Retirement Life
22 May 2024

Are you breaching your bank’s T&Cs?

If you’ve ever booked flights online you’re probably familiar with the option to pay by POLi. It’s hard to ignore when it’s the only option that doesn’t come with relatively hefty transaction fees.

However, Consumer NZ is warning that almost half of New Zealanders could have breached their bank’s terms and conditions (T&Cs) by using POLi as a payment method.

“POLi is a popular payment method because it’s a way to avoid surcharges,” said Ruairi O’Shea, investigative writer at Consumer.

“However, using POLi comes with considerable risks as it probably means you have breached your bank’s T&Cs.

“If you breach your bank’s T&Cs, it could compromise the little protection you have if you become a victim of fraud.”


What are POLi payments?

POLi lets people pay a merchant directly from their bank account without incurring fees from a payment service provider like Visa or Mastercard. However, POLi needs the user to provide their bank log-in details so the merchant can generate the payment.

“This is a direct contradiction to the advice we repeatedly hear from banks – you should never share your banking log-in details.

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“Confusion arises because many trusted and well-known organisations offer POLi as a payment method – including Air New Zealand, Bunnings and even Waka Kotahi. We think this leads people to believe POLi is trusted by their banks,” said O’Shea.

POLi’s website displays all the major banks’ logos, which adds to Consumer’s concerns that New Zealanders believe POLi is endorsed by banks.

“Using POLi could create the impression that there are times when it is safe to give away your internet banking log-in details. A consumer might not lose their money using POLi, but the lessons they’ve learned using it could cause them to lose money in the future, and they’re unlikely to get that money back.”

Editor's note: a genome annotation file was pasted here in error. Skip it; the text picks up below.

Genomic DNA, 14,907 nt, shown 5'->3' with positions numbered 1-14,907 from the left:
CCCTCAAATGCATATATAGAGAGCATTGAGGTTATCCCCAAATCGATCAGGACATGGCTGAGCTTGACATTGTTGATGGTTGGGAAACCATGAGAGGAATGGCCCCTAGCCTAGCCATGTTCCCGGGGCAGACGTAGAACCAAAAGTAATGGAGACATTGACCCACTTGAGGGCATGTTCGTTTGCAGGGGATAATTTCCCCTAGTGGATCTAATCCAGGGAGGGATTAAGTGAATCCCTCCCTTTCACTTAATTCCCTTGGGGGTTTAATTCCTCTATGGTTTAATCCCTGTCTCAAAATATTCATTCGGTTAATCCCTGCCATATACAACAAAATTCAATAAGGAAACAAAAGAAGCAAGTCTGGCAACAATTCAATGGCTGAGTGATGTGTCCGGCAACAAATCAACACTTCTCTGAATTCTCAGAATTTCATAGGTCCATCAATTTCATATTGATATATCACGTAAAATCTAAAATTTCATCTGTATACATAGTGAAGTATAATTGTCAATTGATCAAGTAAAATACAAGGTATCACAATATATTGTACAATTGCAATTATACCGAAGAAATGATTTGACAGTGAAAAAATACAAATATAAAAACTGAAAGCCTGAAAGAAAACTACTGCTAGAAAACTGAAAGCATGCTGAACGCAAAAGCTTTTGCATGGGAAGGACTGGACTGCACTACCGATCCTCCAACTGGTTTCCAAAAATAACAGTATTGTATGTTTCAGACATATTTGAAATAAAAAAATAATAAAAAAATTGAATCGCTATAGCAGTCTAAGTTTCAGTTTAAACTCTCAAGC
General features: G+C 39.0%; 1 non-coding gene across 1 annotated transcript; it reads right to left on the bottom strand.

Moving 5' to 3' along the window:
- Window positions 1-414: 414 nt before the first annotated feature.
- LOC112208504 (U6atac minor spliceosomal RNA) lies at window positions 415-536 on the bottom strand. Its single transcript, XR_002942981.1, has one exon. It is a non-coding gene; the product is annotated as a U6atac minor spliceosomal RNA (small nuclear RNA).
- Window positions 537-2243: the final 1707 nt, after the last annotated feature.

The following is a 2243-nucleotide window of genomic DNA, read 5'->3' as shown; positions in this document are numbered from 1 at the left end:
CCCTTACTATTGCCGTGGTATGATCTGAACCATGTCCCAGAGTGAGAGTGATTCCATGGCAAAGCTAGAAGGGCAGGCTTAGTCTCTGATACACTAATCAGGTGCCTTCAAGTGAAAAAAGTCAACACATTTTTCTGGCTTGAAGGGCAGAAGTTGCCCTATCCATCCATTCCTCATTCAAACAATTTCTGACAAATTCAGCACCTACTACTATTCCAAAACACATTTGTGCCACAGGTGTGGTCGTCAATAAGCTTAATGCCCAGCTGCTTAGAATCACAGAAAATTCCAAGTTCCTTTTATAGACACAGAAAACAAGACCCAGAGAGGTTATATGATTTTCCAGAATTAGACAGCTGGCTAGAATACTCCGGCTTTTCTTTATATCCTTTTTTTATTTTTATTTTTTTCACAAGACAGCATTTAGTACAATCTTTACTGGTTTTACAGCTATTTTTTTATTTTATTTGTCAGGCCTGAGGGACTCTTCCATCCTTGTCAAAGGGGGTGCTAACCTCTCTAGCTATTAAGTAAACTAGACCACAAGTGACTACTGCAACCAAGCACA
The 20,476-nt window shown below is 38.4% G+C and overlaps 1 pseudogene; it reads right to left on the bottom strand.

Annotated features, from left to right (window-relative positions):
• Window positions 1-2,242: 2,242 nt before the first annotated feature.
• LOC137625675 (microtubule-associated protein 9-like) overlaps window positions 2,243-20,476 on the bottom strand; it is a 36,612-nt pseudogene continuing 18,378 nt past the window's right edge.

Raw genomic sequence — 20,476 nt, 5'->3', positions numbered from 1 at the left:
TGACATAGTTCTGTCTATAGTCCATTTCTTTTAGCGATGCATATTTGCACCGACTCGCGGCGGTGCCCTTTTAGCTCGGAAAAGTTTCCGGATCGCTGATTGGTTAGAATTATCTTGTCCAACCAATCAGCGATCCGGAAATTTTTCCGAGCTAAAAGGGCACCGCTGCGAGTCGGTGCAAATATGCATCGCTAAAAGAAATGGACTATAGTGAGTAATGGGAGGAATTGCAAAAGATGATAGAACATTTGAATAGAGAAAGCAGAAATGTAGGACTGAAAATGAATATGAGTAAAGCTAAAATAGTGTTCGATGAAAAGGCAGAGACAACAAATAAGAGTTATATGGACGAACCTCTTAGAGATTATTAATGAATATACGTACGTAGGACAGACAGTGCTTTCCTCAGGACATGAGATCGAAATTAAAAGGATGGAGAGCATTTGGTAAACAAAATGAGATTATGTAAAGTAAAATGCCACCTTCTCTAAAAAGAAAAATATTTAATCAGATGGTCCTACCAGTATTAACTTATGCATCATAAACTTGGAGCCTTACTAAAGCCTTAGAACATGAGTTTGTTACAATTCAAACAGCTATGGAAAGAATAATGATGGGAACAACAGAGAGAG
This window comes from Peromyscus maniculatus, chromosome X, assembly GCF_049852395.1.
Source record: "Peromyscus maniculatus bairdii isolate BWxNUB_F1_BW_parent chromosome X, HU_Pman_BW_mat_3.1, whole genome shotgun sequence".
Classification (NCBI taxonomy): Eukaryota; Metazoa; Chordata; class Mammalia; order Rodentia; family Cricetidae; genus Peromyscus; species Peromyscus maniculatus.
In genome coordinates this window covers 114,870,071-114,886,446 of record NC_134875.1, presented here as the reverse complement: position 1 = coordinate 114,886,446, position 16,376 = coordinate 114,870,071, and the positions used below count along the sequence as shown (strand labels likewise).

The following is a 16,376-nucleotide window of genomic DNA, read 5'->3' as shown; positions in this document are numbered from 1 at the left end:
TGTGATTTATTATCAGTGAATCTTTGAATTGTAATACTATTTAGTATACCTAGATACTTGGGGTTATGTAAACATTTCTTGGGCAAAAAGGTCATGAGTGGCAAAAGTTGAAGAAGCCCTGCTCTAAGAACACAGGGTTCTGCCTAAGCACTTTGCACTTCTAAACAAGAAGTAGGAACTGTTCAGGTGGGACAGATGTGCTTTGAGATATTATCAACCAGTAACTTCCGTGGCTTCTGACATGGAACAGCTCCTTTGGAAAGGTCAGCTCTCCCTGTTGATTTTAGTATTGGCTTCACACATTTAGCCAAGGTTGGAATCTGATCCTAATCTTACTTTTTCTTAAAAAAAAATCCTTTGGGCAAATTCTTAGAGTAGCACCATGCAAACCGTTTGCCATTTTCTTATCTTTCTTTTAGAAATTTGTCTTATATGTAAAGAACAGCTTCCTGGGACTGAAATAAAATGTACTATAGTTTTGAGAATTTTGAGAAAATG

What the banks say

ASB, BNZ and Westpac customers breach their bank’s T&Cs by using POLi, while ANZ and Kiwibank customers may breach their bank’s T&Cs if they opt to use the payment method.

TSB’s T&Cs specify that its customers should not enter pins or passwords into a third-party website or app. The Co-operative Bank’s T&Cs recommend not sharing passwords with anyone.


Our payment infrastructure lags peers

POLi shut down its Australian operations last year.

“Australia’s banking infrastructure has evolved to the point that POLi is redundant there – ours hasn’t.

“Right here, right now, our options are a payment service provider, like VISA or Mastercard, which come with fees, or potentially breaching your bank's terms and putting yourself at risk by using POLi,” said O’Shea.

“We are missing out on fast payment systems that exist in many other countries and allow customers to make instant payments to merchants.”

A World Bank report released in 2021 listed New Zealand’s fast payment system as “under development”, on par with Yemen and the Maldives. According to Payments NZ, New Zealanders will be able to make real-time payments by 2030.


Putting the ball back in the Banks’ courts

“In our view, banks should either stop people from using POLi or specify in their T&Cs that customers can use it, said O’Shea.

“In the meantime, we have to wait for our banking sector to catch-up, so New Zealanders don’t have to choose between payment surcharges or breaching their bank’s terms and shouldering the associated risks.”

If you’re unsure whether using POLi puts you at risk of breaching your bank’s T&Cs, it would pay to check in with your provider directly.

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Photo of Vanessa Glennie
Written by:

Vanessa Glennie

Vanessa is Head of Communications at Lifetime Retirement Income. She’s an experienced investment writer, having spent more than a decade writing about financial markets in the global fund management industry.

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